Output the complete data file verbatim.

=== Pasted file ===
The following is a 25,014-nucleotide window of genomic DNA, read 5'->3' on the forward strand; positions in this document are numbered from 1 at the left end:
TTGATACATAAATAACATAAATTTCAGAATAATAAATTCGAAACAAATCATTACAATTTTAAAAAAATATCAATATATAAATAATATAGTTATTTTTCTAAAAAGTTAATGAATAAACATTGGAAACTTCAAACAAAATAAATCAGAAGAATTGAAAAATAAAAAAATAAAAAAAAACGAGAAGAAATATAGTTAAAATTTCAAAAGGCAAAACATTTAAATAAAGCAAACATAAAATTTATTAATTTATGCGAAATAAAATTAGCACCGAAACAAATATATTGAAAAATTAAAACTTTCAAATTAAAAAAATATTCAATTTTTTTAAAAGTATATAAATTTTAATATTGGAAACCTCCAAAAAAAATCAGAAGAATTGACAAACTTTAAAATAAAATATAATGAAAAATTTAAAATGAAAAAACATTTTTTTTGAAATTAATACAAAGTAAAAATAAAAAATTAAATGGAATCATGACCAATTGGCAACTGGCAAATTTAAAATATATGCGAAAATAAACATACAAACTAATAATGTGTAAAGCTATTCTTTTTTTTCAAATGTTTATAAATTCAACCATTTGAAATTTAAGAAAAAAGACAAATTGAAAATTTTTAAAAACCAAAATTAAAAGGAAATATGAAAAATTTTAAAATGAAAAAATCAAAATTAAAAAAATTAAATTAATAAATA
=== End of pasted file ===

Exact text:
The following is a 25,014-nucleotide window of genomic DNA, read 5'->3' on the forward strand; positions in this document are numbered from 1 at the left end:
TTGATACATAAATAACATAAATTTCAGAATAATAAATTCGAAACAAATCATTACAATTTTAAAAAAATATCAATATATAAATAATATAGTTATTTTTCTAAAAAGTTAATGAATAAACATTGGAAACTTCAAACAAAATAAATCAGAAGAATTGAAAAATAAAAAAATAAAAAAAAACGAGAAGAAATATAGTTAAAATTTCAAAAGGCAAAACATTTAAATAAAGCAAACATAAAATTTATTAATTTATGCGAAATAAAATTAGCACCGAAACAAATATATTGAAAAATTAAAACTTTCAAATTAAAAAAATATTCAATTTTTTTAAAAGTATATAAATTTTAATATTGGAAACCTCCAAAAAAAATCAGAAGAATTGACAAACTTTAAAATAAAATATAATGAAAAATTTAAAATGAAAAAACATTTTTTTTGAAATTAATACAAAGTAAAAATAAAAAATTAAATGGAATCATGACCAATTGGCAACTGGCAAATTTAAAATATATGCGAAAATAAACATACAAACTAATAATGTGTAAAGCTATTCTTTTTTTTCAAATGTTTATAAATTCAACCATTTGAAATTTAAGAAAAAAGACAAATTGAAAATTTTTAAAAACCAAAATTAAAAGGAAATATGAAAAATTTTAAAATGAAAAAATCAAAATTAAAAAAATTAAATTAATAAATA